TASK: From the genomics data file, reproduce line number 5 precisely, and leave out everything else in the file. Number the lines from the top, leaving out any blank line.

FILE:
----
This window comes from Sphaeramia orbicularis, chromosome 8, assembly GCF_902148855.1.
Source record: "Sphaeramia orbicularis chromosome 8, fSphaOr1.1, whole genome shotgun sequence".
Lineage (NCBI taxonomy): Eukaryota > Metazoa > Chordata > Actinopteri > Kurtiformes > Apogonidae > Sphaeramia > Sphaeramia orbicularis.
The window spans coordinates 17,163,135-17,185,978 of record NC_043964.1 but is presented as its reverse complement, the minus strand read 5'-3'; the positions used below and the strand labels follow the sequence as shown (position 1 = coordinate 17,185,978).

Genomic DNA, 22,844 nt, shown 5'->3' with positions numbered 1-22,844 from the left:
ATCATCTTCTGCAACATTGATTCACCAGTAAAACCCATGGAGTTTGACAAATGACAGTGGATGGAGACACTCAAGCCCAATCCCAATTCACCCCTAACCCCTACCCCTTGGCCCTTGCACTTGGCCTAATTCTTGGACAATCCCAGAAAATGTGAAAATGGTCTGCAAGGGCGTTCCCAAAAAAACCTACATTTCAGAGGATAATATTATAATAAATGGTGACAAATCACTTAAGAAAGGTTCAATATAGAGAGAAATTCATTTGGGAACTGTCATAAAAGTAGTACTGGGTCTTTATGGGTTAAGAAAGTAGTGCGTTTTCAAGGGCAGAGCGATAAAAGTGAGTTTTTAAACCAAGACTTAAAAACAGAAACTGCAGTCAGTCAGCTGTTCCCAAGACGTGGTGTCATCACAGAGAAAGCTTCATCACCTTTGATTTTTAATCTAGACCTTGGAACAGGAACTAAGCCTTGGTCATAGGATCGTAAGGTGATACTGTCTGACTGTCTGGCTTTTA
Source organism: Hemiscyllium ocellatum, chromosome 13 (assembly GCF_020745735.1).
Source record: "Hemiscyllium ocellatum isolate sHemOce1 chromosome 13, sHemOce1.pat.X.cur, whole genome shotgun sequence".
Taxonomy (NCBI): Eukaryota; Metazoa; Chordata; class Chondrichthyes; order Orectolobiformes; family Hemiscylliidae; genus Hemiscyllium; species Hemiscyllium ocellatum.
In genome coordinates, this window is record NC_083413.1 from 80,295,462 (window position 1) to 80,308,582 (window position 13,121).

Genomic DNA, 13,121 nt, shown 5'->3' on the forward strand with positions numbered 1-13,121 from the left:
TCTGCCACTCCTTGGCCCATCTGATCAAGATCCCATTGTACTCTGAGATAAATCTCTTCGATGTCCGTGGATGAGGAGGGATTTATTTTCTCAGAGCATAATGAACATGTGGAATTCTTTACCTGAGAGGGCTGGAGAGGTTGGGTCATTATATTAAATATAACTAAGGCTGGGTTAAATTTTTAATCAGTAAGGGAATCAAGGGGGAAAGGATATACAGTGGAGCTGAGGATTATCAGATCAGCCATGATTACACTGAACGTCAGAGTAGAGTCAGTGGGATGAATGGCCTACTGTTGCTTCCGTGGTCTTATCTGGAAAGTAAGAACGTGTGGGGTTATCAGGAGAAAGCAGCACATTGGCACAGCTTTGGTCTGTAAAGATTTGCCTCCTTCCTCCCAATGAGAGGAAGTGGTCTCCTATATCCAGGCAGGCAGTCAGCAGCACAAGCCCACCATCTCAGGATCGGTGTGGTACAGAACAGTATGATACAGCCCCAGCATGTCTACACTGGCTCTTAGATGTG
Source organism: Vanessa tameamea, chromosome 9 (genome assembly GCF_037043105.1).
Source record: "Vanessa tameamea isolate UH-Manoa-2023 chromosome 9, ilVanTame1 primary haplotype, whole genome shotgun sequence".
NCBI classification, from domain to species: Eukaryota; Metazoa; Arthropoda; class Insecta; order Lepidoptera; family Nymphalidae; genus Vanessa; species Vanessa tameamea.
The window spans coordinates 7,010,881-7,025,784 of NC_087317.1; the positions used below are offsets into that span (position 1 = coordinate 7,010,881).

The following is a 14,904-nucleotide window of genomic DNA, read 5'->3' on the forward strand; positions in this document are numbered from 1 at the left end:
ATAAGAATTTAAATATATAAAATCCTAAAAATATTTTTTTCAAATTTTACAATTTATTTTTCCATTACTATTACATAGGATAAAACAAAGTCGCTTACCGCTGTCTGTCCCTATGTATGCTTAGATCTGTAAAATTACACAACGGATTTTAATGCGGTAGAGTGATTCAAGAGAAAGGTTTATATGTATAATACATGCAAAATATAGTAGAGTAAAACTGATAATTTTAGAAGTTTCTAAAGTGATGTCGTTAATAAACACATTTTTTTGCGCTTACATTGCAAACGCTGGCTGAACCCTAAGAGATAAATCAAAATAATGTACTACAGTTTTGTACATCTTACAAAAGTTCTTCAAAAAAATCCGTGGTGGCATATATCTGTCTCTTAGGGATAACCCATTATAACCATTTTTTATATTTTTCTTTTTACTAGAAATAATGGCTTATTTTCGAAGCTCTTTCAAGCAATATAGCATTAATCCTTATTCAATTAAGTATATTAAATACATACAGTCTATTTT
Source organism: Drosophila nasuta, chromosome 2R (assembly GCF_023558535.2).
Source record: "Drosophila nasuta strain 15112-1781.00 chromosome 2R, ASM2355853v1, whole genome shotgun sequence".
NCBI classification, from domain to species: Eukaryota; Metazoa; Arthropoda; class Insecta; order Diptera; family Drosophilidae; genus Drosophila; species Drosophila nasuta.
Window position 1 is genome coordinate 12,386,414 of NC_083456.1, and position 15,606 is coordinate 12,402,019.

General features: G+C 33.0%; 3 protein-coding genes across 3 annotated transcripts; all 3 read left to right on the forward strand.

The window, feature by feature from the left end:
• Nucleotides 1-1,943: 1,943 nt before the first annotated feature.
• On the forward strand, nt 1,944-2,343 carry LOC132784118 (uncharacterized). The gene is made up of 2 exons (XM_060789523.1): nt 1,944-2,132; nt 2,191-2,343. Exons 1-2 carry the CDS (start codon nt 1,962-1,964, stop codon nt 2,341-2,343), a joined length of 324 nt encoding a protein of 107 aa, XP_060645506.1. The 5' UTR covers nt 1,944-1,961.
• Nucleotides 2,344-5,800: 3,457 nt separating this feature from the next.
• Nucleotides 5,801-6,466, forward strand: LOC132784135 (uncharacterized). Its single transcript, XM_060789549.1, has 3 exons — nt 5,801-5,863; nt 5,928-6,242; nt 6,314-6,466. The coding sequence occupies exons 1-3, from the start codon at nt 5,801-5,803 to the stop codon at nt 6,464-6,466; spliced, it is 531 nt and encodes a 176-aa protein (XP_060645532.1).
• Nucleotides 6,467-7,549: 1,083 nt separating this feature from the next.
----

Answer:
Genomic DNA, 22,844 nt, shown 5'->3' with positions numbered 1-22,844 from the left: